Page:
| Illustrate man from Huesca,
geologist, paleontologist and writer
Lucas Mallada y Pueyo, was born
in the city of Huesca on October 18, 1841 and died in Madrid
on February 6, 1921. This Aragonese was a founding geologist of the
Spanish Paleontology, who was belonging to the Spanish "Regeneracionismo".
The house where he was born, is still
in the street of San Orencio, very near to the Porches de
Galicia and to the famous "Cuatro esquinas" (`4 corners'),
in the so-called `tubo ' (a district where the bars abound)
of Huesca. A conmemorative plaque, attached to the front gives
faith of it. When he was seven years old moves with his family to
Saragossa. There he finished the baccalaureate in 1859 with rather
discreet qualifications. His father, Manuel Mallada Sarrate,
who was an official of the County council, moved to Madrid
to redeem the functions of teacher, beeing Lucas 19 years.
Lucas begins the career of Engineering of Mines, finished
in 1866 - beeing 25 years old- after repeating a course. He did the
practices in Almadén, in the mines of mercury.
In April, 1867 he goes to Oviedo,
where will be two years teaching in the foremen's school of Langreo
and inspecting the coal-bearing mines of there. Later, he obtained
moved to Teruel (1870) when there was consolidated the Commission
of the Geologic Map of Spain. Then he passes a year covering the saws
of Teruel in search of new mines and evaluating the already
open ones. In 1870 he is chosen to be a part of the commission in
charge of the achievement of the Geologic Map of Spain, published
in 1889. They touched him the provinces of Toledo, Cáceres, Cordoba,
Huesca, Navarre, Jaén, Tarragona, León, Navarra, Palencia and
its general supervision. This great work will make him travel throughout
In the year 1878 he will marry wirh
Concepción Domingo y Roca, of which he will have two daughters.
Between 1880 and 1890 he publishes big quantity of articles about
scientific, economic, political and social topics and his ideas wake
up the movement known as "Regeneracionismo". In 1880
he is nominated professor of paleontology in the School of Mines.
In politically rough times (exile of
Elizabeth II, reign of Amadeo de Saboya and restoration of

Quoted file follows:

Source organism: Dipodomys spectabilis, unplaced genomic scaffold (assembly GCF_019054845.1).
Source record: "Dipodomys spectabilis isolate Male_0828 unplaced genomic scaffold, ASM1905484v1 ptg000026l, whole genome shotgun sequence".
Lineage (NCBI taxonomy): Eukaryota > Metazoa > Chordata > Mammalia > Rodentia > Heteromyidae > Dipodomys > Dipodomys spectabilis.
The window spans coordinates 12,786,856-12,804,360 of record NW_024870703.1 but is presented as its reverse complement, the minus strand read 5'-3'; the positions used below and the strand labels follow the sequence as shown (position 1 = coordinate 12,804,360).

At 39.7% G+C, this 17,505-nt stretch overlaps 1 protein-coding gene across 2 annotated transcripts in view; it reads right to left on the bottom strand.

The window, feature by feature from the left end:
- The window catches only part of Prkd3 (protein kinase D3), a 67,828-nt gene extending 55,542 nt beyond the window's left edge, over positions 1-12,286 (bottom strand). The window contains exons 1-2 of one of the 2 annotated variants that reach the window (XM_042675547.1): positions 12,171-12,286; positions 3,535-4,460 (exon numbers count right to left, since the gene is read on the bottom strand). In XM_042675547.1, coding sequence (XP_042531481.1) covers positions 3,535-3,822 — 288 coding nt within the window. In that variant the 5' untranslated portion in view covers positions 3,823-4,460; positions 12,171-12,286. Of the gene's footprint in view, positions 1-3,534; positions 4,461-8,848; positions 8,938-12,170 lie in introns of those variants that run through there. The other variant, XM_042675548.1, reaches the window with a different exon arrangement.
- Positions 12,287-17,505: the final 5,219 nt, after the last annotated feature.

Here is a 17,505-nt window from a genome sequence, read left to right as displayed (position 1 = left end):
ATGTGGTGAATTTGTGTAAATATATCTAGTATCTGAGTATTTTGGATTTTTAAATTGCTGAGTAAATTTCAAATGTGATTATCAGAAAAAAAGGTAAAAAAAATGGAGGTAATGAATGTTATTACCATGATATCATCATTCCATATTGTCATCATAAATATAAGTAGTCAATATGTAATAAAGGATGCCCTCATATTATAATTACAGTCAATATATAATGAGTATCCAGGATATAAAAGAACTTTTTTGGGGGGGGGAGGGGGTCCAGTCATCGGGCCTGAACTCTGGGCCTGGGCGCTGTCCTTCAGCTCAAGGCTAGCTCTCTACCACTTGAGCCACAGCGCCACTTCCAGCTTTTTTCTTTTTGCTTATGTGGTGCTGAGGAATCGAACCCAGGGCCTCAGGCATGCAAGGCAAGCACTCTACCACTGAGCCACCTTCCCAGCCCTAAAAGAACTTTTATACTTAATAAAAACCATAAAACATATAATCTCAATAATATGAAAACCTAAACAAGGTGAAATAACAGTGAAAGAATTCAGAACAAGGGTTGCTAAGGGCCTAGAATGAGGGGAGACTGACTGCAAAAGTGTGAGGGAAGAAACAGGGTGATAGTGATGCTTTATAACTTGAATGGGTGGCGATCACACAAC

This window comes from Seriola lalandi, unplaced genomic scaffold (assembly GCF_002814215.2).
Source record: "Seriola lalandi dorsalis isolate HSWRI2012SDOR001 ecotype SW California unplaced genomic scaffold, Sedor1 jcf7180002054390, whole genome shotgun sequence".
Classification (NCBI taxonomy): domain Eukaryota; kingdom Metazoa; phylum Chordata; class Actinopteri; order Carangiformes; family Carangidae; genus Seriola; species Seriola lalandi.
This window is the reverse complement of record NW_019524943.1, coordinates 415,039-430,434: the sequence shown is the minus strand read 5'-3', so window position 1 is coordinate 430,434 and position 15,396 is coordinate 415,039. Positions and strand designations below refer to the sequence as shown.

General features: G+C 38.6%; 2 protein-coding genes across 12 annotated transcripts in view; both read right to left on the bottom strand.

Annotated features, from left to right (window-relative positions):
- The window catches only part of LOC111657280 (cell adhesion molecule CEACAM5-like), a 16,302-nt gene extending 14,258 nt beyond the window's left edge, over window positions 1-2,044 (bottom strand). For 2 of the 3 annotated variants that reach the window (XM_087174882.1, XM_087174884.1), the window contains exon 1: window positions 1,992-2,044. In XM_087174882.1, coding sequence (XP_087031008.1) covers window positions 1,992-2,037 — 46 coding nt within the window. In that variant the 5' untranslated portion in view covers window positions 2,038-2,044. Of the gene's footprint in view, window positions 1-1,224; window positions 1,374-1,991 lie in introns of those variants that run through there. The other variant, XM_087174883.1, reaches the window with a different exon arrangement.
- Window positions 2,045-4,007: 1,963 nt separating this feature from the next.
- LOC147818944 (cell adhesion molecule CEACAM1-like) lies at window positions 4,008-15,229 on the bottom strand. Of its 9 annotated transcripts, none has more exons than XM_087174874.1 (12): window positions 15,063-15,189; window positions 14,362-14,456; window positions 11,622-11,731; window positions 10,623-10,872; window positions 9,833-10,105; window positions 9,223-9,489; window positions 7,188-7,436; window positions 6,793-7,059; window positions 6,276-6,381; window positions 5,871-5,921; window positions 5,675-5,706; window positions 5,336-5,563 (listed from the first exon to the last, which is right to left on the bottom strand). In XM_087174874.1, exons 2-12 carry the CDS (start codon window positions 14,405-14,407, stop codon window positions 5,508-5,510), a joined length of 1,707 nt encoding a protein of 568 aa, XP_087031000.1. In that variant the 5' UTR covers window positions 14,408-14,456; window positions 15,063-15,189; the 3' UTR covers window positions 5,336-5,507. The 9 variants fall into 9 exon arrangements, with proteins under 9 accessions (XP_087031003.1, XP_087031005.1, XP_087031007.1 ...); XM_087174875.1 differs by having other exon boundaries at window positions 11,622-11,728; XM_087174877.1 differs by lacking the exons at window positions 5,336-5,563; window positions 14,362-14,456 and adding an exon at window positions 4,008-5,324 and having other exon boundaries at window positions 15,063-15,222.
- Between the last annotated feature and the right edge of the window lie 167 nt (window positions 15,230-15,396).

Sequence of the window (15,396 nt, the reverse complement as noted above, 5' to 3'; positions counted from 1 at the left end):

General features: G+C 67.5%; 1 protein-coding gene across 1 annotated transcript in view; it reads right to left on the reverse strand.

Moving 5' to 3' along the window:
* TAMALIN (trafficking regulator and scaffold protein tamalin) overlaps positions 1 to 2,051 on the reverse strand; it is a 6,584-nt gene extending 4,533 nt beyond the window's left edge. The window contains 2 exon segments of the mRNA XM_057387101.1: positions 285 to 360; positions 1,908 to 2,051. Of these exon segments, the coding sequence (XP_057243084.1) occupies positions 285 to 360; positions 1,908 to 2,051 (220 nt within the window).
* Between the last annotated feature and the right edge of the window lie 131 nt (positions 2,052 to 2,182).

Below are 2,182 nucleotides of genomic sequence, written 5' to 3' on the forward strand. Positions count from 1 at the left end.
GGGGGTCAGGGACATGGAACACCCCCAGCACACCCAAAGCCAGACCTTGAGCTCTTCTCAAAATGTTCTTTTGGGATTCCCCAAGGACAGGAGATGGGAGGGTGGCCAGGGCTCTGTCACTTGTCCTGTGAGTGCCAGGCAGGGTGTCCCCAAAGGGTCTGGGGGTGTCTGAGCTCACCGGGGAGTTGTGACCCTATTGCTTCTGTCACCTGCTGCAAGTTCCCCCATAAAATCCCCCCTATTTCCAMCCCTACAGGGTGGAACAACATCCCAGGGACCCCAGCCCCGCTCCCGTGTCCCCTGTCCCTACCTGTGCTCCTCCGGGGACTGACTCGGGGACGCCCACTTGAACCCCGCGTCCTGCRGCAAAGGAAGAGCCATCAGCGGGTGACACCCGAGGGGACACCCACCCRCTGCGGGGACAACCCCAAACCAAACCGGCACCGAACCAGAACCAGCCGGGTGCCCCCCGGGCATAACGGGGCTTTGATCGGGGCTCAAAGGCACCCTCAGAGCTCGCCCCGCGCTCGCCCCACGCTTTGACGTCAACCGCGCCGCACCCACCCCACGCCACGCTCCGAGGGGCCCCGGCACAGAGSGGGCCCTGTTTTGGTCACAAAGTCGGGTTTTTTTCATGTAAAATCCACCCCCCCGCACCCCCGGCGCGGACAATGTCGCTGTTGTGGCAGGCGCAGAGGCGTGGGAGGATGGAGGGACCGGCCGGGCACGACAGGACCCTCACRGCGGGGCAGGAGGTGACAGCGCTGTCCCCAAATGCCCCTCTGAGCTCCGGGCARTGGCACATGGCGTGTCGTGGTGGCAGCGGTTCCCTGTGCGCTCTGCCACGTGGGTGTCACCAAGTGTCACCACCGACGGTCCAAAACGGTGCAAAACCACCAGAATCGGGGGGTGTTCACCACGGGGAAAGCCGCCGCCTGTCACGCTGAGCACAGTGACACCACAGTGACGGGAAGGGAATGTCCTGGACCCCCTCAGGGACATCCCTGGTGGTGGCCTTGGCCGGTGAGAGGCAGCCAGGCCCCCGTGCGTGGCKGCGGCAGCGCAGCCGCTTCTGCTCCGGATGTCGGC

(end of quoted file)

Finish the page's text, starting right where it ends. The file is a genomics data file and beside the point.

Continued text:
the monarchy -Alfonso the XII th-), he covered the peninsula
creating geologic maps and verifying the poverty of the villages.
He published 8 volumes of `Geologic Memories' (5.654 pages) of the
provinces of Cáceres, Huesca, Cordoba, Jaén, Navarre, Tarragona,
León and Teruel. In 1875, he compiles information to make
his public `Sinopsis of the fossil species that have been found inSpain'.
The volumes of the Primary Age, the
Jurassic and the Cretaceous are published between 1878 and 1887. Approximately
1.500 fossils are described and represent about 200 sheets, directed
to the public in general, and in particular to the specialists, as
the monumental `Catalog of the fossil espepecies found in Spain' with
4.058 different species, published in Madrid in 1892 (more
than 50 species, were new).
He put a special interest in the `Descripción
physical and geologic of the Province of Huesca', written while he
was a part of the Commission of the Geologic Map that, published in
1870, suffered interruptions: and was suspended in 1872 for lack of
budget of the Treasure and then in 1875 for the Carlists wars. In
1877 it is continued, and sees the public light in 1878. For scientific
merits, he joins the Academy of Sciences in 1897 and is proposed for
minister and mayor of Madrid, but he pushes these honors back,
although he believes suitably to inform to the king about his ideas
in his famous 'Aragonese Letters devoted to your Majesty'.
Last years of the XIXth century and
first of the XXth century, until his death (almost eighty years old),
took a life of work in the School of Mines frequenting the friendship
of another engineer, Serafín Baroja (father of Pío Baroja).
His articles in the newspaper `El Progreso' of 1875 was compiled in
his book 'Los males de la Patria'' published in 1890; in this
sense, it is necessary to consider him to be a precursor of Joaquín
In 1903 his wife dies. By broken health,
he retires in 1910; he dies on February 7, 1921 and is buried discreetly,
like he had wished in his testament. He received the big crosses of
Isabel la Católica and Alfonso XII.
Lucas Mallada was forgotten
soon; a posthumous homage there was May 3, 1925 in Huesca organized
by the City, the Academy of Sciences of Saragossa and the Corporations
of the Geologic Institute. A simple monument, a headstone and a leaflet
(of Ricardo del Arco) were a scarce testimony of theirs at